Reading has always been important to me. Along with many others, I grew up devouring the works of Roald Dahl and Harry Potter, eventually leading to the complex tales of Tolkien and George RR Martin. During my studies, I learnt about the tales which have been entertaining humanity since our inception, from the figures of Inanna, Medea and Aphrodite to writers such as Shakespeare, the Brontës and Jayadeva.

However, reading has always felt a somewhat selfish pursuit to me – one that encourages introspection and evolution but is ultimately limited to the individual. So, for this World Book Day, I’d like to focus on how reading has the potential to help entire communities thrive and grow.

Firstly, with the aid of GOOD, ShelterBox launched the first charity subscription book club late last year. Focusing on literature from areas where the charity’s activities are focused, the subscription fees have helped ShelterBox continue to provide emergency aid for those in need. GOOD helped create an online community for these subscribers, a platform where they can discuss chapters, dissect characters and converse with the authors.

ShelterBox Book Club has allowed life-long learners to explore entire societies and situations vastly different from their own. It has allowed subscribers to vote on what should be included in their reading list and given them the opportunity to analyse literature, encouraging a passion for reading. Most importantly, ShelterBox Book Club has provided a connection between subscribers and those who have lost their homes in other parts of the world. Subscribers are not just donors; they are individuals who are fully engaged and invested in ShelterBox’s advocacy.

The sign-ups for the Book Club trounced our expectations by a significant margin, highlighting the motivational allure of reading!

Moreover, in 2017, GOOD helped to create BookTrust’s Christmas campaign. By tapping into people’s love of books and their nostalgic memories of childhood reading, BookTrust found a whole new audience of supporters, their first regular givers, who believed that every child deserves the opportunity to huddle under duvet covers and lose themselves in adventures hidden within book pages.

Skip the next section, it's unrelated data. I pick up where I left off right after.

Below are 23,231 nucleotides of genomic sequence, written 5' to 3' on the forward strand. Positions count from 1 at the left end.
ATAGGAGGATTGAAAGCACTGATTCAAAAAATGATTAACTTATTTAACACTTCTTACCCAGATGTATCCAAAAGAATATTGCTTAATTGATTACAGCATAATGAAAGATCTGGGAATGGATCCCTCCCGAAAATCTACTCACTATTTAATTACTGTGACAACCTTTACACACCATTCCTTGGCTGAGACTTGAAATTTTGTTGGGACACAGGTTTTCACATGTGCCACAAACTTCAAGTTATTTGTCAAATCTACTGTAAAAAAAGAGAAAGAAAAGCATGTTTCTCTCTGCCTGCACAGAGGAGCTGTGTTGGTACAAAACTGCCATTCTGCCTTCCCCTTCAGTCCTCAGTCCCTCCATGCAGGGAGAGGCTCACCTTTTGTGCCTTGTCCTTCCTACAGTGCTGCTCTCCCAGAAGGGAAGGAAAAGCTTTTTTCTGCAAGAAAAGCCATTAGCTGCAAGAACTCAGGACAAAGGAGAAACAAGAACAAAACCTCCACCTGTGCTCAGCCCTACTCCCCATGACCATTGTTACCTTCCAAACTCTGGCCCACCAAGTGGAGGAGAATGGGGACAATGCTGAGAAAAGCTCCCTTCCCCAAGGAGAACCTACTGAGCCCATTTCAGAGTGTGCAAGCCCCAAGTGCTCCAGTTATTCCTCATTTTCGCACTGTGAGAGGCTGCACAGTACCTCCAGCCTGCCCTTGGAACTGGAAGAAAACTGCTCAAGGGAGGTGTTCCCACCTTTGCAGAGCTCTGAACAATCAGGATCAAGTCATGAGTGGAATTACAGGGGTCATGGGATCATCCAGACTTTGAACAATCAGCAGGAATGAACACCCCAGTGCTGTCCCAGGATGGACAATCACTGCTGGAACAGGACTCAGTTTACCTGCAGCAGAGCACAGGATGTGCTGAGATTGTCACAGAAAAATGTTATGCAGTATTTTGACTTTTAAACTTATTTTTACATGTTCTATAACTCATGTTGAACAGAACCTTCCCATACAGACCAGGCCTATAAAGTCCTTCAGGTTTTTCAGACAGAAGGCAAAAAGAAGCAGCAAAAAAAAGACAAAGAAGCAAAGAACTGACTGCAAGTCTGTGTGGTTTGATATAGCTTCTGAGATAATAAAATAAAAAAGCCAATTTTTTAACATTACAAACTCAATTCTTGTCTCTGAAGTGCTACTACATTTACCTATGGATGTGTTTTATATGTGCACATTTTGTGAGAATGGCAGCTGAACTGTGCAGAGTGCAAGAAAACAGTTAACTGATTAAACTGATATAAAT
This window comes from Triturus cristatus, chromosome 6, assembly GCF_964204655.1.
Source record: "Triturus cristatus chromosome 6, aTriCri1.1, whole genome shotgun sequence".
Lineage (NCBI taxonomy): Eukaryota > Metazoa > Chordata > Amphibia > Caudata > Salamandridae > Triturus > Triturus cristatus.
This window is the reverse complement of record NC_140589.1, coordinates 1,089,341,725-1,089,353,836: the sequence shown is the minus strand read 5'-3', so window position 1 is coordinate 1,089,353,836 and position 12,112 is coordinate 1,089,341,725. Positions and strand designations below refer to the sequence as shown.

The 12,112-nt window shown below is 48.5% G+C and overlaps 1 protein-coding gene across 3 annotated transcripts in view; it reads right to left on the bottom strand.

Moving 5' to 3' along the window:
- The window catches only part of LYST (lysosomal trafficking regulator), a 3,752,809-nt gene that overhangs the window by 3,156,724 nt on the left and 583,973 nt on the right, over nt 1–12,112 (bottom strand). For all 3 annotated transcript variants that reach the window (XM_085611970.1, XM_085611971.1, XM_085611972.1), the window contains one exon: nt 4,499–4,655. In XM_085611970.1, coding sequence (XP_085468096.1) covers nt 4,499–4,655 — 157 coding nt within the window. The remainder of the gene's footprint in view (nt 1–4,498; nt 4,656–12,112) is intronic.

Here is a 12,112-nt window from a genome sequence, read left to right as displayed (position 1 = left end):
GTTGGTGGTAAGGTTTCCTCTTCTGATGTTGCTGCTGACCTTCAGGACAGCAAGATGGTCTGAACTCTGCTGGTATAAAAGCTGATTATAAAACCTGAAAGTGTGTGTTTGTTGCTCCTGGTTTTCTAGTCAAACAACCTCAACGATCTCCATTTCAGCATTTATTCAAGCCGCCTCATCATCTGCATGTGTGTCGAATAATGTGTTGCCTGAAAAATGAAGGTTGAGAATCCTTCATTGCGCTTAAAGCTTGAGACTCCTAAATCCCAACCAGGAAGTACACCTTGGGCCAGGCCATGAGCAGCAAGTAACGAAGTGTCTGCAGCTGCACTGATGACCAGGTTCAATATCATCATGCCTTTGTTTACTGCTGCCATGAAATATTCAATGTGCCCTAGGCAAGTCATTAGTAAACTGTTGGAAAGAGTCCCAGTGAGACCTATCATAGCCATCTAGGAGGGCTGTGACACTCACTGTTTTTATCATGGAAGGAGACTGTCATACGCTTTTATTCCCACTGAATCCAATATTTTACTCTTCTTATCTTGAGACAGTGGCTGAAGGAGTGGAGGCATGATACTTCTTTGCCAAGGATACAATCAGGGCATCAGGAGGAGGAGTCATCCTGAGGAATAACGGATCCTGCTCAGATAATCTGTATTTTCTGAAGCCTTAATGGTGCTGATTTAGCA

In all our promotions, we wanted people to be immersed into the magical world of children’s stories. We used vivid illustrations and storybook tropes to evoke the ornate fairy-tale books of our past; the reaction to the campaign has been overwhelmingly positive.

Writing was originally conceived to logistically organise the temples and palaces of our ancient ancestors. However, it has become so much more than that. The act of reading widens our horizons, introduces us to different viewpoints and challenges our preconceptions; in no other medium can we slip into the life of someone else so viscerally. Through reading, we evolve and develop into more empathetic individuals. So, this World Book Day, as you see children dressed up as their favourite characters, I ask you to remember the euphoria of reading – not only will it improve your own wellbeing, but it has the potential to impact the lives of others too.